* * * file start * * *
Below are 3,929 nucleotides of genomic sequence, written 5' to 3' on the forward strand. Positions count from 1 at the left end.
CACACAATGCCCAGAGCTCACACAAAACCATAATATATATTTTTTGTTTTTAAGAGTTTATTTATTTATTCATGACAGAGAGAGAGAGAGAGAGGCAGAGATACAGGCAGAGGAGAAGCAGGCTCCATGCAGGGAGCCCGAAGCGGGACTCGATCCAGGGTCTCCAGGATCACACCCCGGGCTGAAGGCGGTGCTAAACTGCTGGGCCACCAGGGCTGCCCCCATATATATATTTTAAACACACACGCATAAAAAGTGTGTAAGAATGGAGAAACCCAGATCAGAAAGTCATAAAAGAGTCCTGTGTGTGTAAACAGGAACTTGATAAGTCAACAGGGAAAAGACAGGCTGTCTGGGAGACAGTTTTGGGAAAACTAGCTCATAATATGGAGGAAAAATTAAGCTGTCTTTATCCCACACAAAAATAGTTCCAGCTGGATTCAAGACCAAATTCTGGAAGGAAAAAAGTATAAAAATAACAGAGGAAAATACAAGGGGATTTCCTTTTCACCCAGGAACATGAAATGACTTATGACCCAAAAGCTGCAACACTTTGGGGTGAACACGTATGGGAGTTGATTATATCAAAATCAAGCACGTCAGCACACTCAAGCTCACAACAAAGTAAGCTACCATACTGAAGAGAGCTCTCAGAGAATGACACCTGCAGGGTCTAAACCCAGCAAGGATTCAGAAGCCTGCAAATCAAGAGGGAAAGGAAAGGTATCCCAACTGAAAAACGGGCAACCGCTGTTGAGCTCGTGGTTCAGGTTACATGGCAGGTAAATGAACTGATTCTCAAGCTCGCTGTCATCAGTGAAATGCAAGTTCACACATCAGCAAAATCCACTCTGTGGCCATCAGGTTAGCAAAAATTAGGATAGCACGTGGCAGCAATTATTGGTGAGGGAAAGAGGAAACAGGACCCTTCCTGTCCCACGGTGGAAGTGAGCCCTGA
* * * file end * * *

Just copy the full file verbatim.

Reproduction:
Below are 3,929 nucleotides of genomic sequence, written 5' to 3' on the forward strand. Positions count from 1 at the left end.
CACACAATGCCCAGAGCTCACACAAAACCATAATATATATTTTTTGTTTTTAAGAGTTTATTTATTTATTCATGACAGAGAGAGAGAGAGAGAGGCAGAGATACAGGCAGAGGAGAAGCAGGCTCCATGCAGGGAGCCCGAAGCGGGACTCGATCCAGGGTCTCCAGGATCACACCCCGGGCTGAAGGCGGTGCTAAACTGCTGGGCCACCAGGGCTGCCCCCATATATATATTTTAAACACACACGCATAAAAAGTGTGTAAGAATGGAGAAACCCAGATCAGAAAGTCATAAAAGAGTCCTGTGTGTGTAAACAGGAACTTGATAAGTCAACAGGGAAAAGACAGGCTGTCTGGGAGACAGTTTTGGGAAAACTAGCTCATAATATGGAGGAAAAATTAAGCTGTCTTTATCCCACACAAAAATAGTTCCAGCTGGATTCAAGACCAAATTCTGGAAGGAAAAAAGTATAAAAATAACAGAGGAAAATACAAGGGGATTTCCTTTTCACCCAGGAACATGAAATGACTTATGACCCAAAAGCTGCAACACTTTGGGGTGAACACGTATGGGAGTTGATTATATCAAAATCAAGCACGTCAGCACACTCAAGCTCACAACAAAGTAAGCTACCATACTGAAGAGAGCTCTCAGAGAATGACACCTGCAGGGTCTAAACCCAGCAAGGATTCAGAAGCCTGCAAATCAAGAGGGAAAGGAAAGGTATCCCAACTGAAAAACGGGCAACCGCTGTTGAGCTCGTGGTTCAGGTTACATGGCAGGTAAATGAACTGATTCTCAAGCTCGCTGTCATCAGTGAAATGCAAGTTCACACATCAGCAAAATCCACTCTGTGGCCATCAGGTTAGCAAAAATTAGGATAGCACGTGGCAGCAATTATTGGTGAGGGAAAGAGGAAACAGGACCCTTCCTGTCCCACGGTGGAAGTGAGCCCTGA